Fraudsters can send emails to you, pretending to be your bank, asking you to verify your account and other personal information. This is called a phishing attack. If you click on their links and provide them with your user ID and password then they get access to your account.
Example Email Attacks
In general, any email that might seem strange, out of the ordinary or “too good to be true” can be a scam or attack. We need to practice the utmost caution when reading our emails – make sure that you verify the sender of any email that seems out of the ordinary.
You might receive an email from a fraudster, pretending to be your banker, saying your ATM card has been disabled, and ask your ATM card or Aadhar card number to enable it back.
Emails can come from organizations that you trust or do business with containing links or attachments to pages asking you to fill out forms.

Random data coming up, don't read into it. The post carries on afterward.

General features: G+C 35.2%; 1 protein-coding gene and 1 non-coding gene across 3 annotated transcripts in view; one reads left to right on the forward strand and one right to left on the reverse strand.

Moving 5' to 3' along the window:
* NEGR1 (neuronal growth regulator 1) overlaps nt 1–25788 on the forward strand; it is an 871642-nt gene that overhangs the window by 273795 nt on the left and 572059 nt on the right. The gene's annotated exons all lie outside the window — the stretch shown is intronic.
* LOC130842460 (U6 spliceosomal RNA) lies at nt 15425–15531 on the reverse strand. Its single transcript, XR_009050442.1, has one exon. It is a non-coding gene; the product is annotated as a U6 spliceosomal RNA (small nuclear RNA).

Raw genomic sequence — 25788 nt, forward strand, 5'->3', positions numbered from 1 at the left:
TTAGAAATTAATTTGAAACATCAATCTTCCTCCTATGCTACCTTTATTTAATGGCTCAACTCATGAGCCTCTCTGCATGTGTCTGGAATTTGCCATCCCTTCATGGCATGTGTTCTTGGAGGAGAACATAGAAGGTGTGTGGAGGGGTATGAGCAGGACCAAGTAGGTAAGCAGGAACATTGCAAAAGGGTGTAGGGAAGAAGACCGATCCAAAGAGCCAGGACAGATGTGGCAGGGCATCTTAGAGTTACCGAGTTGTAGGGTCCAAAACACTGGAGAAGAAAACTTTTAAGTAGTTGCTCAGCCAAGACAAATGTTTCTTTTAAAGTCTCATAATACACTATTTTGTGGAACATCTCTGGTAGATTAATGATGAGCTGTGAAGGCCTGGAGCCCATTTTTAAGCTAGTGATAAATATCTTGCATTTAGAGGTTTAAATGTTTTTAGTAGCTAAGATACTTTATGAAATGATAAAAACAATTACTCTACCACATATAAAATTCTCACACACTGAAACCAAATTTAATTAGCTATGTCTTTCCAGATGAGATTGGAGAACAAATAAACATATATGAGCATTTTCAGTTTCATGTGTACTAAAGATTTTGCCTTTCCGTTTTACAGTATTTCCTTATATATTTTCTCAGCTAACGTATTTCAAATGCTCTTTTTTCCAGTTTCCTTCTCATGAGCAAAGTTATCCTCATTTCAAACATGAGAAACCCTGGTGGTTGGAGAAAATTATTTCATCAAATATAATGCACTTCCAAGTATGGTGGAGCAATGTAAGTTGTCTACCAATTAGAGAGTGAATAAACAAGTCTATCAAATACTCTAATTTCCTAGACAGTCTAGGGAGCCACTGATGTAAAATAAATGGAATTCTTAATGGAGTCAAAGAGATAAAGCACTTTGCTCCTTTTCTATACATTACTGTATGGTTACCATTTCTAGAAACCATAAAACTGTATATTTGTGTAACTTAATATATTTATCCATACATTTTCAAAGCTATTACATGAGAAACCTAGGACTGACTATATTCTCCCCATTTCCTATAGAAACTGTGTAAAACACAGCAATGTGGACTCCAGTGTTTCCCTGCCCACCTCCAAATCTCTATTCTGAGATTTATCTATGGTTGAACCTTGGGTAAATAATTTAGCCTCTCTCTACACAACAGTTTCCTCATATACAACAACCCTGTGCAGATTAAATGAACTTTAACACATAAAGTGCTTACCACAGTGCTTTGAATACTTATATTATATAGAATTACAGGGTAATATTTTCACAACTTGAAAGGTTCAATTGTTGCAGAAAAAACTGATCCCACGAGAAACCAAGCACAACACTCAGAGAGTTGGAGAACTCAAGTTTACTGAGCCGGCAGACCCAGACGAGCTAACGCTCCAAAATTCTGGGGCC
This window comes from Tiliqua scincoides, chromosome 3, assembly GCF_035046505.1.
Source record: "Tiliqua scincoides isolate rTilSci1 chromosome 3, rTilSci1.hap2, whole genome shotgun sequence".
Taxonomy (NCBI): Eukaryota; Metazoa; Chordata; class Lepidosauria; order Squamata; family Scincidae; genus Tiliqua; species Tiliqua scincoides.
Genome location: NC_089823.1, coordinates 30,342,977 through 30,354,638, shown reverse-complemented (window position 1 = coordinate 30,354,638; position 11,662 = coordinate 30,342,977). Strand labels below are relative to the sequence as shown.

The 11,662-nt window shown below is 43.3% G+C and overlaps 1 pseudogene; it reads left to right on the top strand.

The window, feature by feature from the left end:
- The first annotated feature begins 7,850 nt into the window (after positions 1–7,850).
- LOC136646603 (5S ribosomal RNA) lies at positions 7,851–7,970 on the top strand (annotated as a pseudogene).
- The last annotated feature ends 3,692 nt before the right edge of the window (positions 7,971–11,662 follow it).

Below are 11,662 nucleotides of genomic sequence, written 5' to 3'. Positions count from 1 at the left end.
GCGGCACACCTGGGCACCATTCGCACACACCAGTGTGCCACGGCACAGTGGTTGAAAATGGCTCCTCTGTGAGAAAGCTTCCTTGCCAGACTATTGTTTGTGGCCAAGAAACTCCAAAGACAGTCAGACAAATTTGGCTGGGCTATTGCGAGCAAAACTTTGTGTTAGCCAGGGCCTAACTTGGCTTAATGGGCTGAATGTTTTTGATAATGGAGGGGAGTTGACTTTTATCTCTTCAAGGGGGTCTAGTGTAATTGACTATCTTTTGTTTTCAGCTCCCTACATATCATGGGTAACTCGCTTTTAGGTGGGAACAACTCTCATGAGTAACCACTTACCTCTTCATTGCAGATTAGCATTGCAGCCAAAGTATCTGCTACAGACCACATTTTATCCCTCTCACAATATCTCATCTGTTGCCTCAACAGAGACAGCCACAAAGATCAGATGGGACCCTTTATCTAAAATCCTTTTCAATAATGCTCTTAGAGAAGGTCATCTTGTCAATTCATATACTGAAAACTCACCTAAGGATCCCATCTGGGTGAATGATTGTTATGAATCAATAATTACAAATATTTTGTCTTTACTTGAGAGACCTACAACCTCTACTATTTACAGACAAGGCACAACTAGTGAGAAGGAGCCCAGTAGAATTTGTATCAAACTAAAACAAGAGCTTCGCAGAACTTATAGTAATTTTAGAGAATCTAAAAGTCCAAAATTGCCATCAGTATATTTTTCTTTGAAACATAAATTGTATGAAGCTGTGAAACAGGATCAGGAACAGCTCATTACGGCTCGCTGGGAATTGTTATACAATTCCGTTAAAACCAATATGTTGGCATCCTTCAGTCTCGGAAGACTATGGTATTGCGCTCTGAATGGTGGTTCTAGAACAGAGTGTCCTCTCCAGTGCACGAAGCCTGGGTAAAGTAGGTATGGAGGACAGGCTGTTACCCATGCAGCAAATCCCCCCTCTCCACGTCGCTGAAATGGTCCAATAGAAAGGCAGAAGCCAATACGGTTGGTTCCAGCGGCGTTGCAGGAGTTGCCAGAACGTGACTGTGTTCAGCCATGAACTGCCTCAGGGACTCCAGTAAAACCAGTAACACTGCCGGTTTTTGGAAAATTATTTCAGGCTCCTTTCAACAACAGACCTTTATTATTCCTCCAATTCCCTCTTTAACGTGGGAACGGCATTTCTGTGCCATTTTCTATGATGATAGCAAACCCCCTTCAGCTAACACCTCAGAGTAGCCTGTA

There are emails being sent currently that are offering special covid-19 insurance. These are written by fraudsters who are interested in your money.
Watch out for any messages that sound too good to be true. Anything like this is simply not true.
On social media, you have to watch out for the same kinds of things as everywhere else. Beware any offers that sound too good to be true. Make sure that you are aware of who you are speaking with.
Smart Phone Apps
Not all apps are safe, some contain viruses that seek to steal information from your phone. A cybercriminal can use malicious apps to steal your username and passwords. They can steal your information and invade your privacy.
While accessing an app, it may ask your permission to use other apps installed on your phone. Eg, when you access notes, it will ask you permission to use your microphone. Use your discrimination while giving access. Do you really need to use the microphone to take notes for you? Don’t give permissions unless you really think the app needs that. Do your research into the details of the app and its ratings on google play store and apple store.